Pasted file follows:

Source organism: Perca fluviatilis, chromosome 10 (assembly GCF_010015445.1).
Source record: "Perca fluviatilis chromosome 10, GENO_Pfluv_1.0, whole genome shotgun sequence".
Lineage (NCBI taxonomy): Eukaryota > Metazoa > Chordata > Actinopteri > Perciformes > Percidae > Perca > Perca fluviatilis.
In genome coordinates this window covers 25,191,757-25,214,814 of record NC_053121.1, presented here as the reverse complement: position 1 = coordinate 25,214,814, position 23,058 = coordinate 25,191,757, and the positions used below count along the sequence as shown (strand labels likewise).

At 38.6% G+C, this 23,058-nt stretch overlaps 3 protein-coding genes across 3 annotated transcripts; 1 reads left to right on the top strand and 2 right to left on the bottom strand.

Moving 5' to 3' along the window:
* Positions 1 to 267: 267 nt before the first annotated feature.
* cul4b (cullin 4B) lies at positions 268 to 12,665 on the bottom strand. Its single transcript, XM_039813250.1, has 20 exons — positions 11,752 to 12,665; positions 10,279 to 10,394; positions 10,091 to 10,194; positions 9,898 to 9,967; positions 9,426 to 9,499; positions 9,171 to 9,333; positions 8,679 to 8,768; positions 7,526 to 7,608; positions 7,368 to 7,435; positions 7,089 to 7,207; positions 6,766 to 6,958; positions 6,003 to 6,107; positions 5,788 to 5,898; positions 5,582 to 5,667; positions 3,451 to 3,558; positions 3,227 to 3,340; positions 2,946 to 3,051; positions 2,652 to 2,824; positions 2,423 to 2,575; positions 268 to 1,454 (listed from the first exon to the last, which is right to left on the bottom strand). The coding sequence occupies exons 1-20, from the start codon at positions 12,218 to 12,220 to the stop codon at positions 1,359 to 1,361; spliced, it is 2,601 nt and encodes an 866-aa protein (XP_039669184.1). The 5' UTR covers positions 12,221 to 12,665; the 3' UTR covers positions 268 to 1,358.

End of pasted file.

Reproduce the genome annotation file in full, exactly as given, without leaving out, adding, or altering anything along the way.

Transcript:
Source organism: Perca fluviatilis, chromosome 10 (assembly GCF_010015445.1).
Source record: "Perca fluviatilis chromosome 10, GENO_Pfluv_1.0, whole genome shotgun sequence".
Lineage (NCBI taxonomy): Eukaryota > Metazoa > Chordata > Actinopteri > Perciformes > Percidae > Perca > Perca fluviatilis.
In genome coordinates this window covers 25,191,757-25,214,814 of record NC_053121.1, presented here as the reverse complement: position 1 = coordinate 25,214,814, position 23,058 = coordinate 25,191,757, and the positions used below count along the sequence as shown (strand labels likewise).

At 38.6% G+C, this 23,058-nt stretch overlaps 3 protein-coding genes across 3 annotated transcripts; 1 reads left to right on the top strand and 2 right to left on the bottom strand.

Moving 5' to 3' along the window:
* Positions 1 to 267: 267 nt before the first annotated feature.
* cul4b (cullin 4B) lies at positions 268 to 12,665 on the bottom strand. Its single transcript, XM_039813250.1, has 20 exons — positions 11,752 to 12,665; positions 10,279 to 10,394; positions 10,091 to 10,194; positions 9,898 to 9,967; positions 9,426 to 9,499; positions 9,171 to 9,333; positions 8,679 to 8,768; positions 7,526 to 7,608; positions 7,368 to 7,435; positions 7,089 to 7,207; positions 6,766 to 6,958; positions 6,003 to 6,107; positions 5,788 to 5,898; positions 5,582 to 5,667; positions 3,451 to 3,558; positions 3,227 to 3,340; positions 2,946 to 3,051; positions 2,652 to 2,824; positions 2,423 to 2,575; positions 268 to 1,454 (listed from the first exon to the last, which is right to left on the bottom strand). The coding sequence occupies exons 1-20, from the start codon at positions 12,218 to 12,220 to the stop codon at positions 1,359 to 1,361; spliced, it is 2,601 nt and encodes an 866-aa protein (XP_039669184.1). The 5' UTR covers positions 12,221 to 12,665; the 3' UTR covers positions 268 to 1,358.